Bringing science and development together through news and analysis

New online tool for seed selection in Kenya
  • New online tool for seed selection in Kenya

Copyright: Mbeguchoice

Speed read

  • The tool has information on Kenyan counties,seasons and attributes of crops

  • It has more than 200 varieties of commercialised crops such as maize and cassava

  • An expert warns that despite its benefits, farmers should not overly rely on it

Shares
[NAIROBI] Farmers in Kenya can now benefit from a new online tool that allows them to quickly obtain information on which seed varieties are best suited for local conditions.

MbeguChoice, a new online tool, was launched in Kenya early this month (10 June).

Mbegu means seed in Kiswahili language. According to the developers, MbeguChoice, which is the first of its kind in Sub-Saharan Africa, allows Kenyan farmers, agro-dealers and extension workers to analyse information on counties, crops, seasons and crop attributes such as drought-tolerance, disease- and pest-resistance, resulting in a list of suitable seed varieties and where they can be obtained.

“We should put matters of seed in the front burner and take agriculture to the next level using ICT [information and communication technology] tools such as MbeguChoice.”

Paul Wanyagah, Kenya Markets Trust


The tool was developed through a partnership involving the Kenya Agricultural and Livestock Organisation (KALRO), the Kenya Plant Health Inspectorate Service, Kenya crop seed companies and the Nairobi-based Agri Experience Ltd, with support from the Kenya Markets Trust.

“We worked with agricultural extension workers and agro-dealers to narrow the range of crop seed choices after realising that farmers often plant seeds out of position, out of season and because often farmers and agro-dealers don’t know what they don’t know,” said Anastasia Mbatia, a seed distribution specialist with Agri Experience, at the launch.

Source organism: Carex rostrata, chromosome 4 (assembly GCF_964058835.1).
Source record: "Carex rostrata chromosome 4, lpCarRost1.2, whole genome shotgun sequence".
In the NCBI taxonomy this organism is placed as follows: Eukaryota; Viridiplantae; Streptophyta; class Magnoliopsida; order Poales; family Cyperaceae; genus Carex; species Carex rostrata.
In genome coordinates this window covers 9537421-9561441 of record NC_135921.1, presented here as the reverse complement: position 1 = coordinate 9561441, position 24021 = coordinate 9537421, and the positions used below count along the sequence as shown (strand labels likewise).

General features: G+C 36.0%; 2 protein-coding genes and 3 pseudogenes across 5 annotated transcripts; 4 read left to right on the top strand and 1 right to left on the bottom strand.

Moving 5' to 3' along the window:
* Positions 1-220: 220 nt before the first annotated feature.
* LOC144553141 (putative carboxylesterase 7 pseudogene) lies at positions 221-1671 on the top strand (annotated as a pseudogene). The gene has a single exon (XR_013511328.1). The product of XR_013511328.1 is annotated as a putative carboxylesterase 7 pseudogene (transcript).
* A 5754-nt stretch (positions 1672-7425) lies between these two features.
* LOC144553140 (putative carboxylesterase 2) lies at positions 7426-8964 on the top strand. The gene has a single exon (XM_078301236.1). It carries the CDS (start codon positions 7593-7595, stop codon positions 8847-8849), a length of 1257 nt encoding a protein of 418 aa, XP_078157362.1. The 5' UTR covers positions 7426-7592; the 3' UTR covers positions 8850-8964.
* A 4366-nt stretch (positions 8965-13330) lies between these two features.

According to the developers, the online database has more than 200 commercialised crop varieties, including 61 varieties of maize, 25 common bean types and 11 of cassava varieties.

Two farmers — Wilson Nyagah, a farmer from Kenya’s Embu County who has been practising mixed farming for 20 years and now also exports horticultural produce and 21-year-old farmer Harun Munuve from Kiambu County— expressed their satisfaction with the information provided by the online tool.

Paul Wanyagah, Kenya Markets Trust CEO, urged researchers, policymakers and the private sector to give priority to seed matters to ensure food security.

“We should put matters of seed in the front burner and take agriculture to the next level using ICT [information and communication technology] tools such as MbeguChoice. By taking advantage of technological advances from the ground up, we can get the target audience to know about these tools and move the agenda forward,” Wanyagah explained.

Ronald Misigu, an information technology  expert who helped develop the tool took the participants at the launch through the process of getting information from the website in simple, straightforward steps involving the “questionnaire page”, “crop selection page” and “result page”.

Philip Leley, a KALRO maize breeder, says the website gives more options on the attributes of crop variety and agro-ecological zones.

Joyce Malinga, director of KALRO Food Crops Research Institute, urged farmers to adopt new varieties of seed such as the KK8 bean seed which are in high demand in western Kenya and can be found on the MbeguChoice website.
However, Kenneth Ayuko, a deputy director at Kenya’s Ministry of Agriculture, appealed for caution in the adoption of new apps. “We need to shatter the myth that the new apps make agriculture ‘sexy’. The new apps may be beautiful and timely, but we often don’t use them. Farming still requires getting your hands dirty on the farm,” Ayuko said.
 
This article has been produced by SciDev.Net's Sub-Saharan Africa desk.
Republish
We encourage you to republish this article online and in print, it’s free under our creative commons attribution license, but please follow some simple guidelines:
  1. You have to credit our authors.
  2. You have to credit SciDev.Net — where possible include our logo with a link back to the original article.
  3. You can simply run the first few lines of the article and then add: “Read the full article on SciDev.Net” containing a link back to the original article.
  4. If you want to also take images published in this story you will need to confirm with the original source if you're licensed to use them.
  5. The easiest way to get the article on your site is to embed the code below.
For more information view our media page and republishing guidelines.